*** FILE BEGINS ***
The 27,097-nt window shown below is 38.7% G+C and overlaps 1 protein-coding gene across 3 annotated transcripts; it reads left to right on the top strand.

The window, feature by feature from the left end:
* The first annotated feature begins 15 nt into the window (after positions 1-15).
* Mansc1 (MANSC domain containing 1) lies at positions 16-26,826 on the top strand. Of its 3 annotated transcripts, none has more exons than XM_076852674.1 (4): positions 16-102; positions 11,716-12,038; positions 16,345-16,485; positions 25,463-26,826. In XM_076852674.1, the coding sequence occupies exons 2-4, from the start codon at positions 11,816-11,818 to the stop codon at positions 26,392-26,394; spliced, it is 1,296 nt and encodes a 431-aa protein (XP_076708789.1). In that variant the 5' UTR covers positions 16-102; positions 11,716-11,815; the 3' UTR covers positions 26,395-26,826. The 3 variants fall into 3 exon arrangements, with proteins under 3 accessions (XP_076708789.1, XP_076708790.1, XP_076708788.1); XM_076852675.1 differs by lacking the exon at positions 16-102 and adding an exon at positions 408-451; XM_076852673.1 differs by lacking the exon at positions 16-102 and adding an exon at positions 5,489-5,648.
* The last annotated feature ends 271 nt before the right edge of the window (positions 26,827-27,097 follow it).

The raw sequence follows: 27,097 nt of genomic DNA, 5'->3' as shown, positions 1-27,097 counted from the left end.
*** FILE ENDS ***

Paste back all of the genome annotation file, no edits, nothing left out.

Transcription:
The 27,097-nt window shown below is 38.7% G+C and overlaps 1 protein-coding gene across 3 annotated transcripts; it reads left to right on the top strand.

The window, feature by feature from the left end:
* The first annotated feature begins 15 nt into the window (after positions 1-15).
* Mansc1 (MANSC domain containing 1) lies at positions 16-26,826 on the top strand. Of its 3 annotated transcripts, none has more exons than XM_076852674.1 (4): positions 16-102; positions 11,716-12,038; positions 16,345-16,485; positions 25,463-26,826. In XM_076852674.1, the coding sequence occupies exons 2-4, from the start codon at positions 11,816-11,818 to the stop codon at positions 26,392-26,394; spliced, it is 1,296 nt and encodes a 431-aa protein (XP_076708789.1). In that variant the 5' UTR covers positions 16-102; positions 11,716-11,815; the 3' UTR covers positions 26,395-26,826. The 3 variants fall into 3 exon arrangements, with proteins under 3 accessions (XP_076708789.1, XP_076708790.1, XP_076708788.1); XM_076852675.1 differs by lacking the exon at positions 16-102 and adding an exon at positions 408-451; XM_076852673.1 differs by lacking the exon at positions 16-102 and adding an exon at positions 5,489-5,648.
* The last annotated feature ends 271 nt before the right edge of the window (positions 26,827-27,097 follow it).

The raw sequence follows: 27,097 nt of genomic DNA, 5'->3' as shown, positions 1-27,097 counted from the left end.